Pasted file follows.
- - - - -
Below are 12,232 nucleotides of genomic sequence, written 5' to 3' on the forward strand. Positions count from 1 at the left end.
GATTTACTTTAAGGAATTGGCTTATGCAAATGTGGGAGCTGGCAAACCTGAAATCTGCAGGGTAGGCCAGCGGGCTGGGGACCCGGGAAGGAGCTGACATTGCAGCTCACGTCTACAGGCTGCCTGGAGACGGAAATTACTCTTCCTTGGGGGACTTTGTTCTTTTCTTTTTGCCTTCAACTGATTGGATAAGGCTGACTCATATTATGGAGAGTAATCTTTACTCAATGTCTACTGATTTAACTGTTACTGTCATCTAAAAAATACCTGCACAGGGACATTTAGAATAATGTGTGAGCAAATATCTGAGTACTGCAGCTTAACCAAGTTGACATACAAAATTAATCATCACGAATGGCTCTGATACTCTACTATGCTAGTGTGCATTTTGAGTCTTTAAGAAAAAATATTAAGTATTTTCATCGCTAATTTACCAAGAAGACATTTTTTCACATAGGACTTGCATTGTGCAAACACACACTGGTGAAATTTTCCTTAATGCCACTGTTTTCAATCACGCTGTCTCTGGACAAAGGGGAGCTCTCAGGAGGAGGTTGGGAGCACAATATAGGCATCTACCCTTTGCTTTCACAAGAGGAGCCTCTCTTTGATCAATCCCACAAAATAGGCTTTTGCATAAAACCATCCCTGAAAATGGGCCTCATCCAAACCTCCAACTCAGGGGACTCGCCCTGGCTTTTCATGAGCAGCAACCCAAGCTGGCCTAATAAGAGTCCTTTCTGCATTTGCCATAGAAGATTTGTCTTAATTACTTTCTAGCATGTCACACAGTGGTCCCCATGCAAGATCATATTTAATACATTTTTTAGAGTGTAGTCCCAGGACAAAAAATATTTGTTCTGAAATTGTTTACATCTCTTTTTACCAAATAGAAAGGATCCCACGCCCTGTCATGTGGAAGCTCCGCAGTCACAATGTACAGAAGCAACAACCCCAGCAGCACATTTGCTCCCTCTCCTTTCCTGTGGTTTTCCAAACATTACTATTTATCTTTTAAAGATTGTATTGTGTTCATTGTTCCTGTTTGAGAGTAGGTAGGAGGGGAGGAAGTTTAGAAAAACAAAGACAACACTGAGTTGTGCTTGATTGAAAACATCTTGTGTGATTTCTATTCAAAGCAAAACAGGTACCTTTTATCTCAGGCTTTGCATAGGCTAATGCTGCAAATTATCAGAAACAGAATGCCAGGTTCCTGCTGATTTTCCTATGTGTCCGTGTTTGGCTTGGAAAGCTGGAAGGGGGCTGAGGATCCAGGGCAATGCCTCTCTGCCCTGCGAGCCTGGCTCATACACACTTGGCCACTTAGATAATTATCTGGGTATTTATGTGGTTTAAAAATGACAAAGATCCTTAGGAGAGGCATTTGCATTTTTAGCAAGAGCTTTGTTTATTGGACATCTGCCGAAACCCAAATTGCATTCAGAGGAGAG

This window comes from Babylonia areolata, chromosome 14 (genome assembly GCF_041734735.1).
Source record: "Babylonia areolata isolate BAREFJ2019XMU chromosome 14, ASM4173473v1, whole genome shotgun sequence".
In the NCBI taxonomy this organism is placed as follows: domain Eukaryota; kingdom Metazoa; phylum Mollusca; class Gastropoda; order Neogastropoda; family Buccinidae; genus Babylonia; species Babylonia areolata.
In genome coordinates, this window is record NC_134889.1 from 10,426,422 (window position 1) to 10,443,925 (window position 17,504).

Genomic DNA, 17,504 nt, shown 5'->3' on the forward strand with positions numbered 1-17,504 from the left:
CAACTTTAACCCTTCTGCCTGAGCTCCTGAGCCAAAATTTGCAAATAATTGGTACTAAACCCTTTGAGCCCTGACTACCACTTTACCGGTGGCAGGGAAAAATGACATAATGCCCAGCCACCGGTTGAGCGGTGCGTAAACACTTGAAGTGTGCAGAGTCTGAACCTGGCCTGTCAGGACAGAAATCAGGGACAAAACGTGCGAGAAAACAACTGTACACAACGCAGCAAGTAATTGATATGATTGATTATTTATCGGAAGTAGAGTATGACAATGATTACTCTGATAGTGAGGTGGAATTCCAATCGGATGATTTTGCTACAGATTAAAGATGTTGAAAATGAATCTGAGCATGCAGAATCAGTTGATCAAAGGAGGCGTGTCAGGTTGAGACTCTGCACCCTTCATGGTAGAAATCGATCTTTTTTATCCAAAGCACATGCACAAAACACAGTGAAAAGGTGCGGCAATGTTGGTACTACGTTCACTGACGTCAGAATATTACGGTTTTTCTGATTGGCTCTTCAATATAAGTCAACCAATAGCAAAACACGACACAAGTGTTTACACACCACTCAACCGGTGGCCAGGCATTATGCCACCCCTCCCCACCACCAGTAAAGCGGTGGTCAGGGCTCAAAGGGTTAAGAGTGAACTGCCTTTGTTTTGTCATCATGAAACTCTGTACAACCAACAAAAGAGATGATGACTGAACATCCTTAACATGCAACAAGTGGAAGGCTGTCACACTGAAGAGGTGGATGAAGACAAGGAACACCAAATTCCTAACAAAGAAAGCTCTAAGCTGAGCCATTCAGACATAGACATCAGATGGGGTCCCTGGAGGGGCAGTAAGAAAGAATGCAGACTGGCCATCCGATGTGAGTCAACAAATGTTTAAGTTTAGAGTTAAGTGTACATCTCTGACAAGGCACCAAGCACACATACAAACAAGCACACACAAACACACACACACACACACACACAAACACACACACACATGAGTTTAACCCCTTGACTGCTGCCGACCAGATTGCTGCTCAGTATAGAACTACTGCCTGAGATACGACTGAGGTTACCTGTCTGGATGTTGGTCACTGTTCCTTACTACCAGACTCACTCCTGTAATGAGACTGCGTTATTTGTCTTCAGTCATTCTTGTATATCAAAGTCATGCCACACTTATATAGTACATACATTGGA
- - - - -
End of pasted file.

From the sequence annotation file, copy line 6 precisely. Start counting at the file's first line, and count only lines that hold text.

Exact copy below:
In genome coordinates, this window is record NC_134889.1 from 10,426,422 (window position 1) to 10,443,925 (window position 17,504).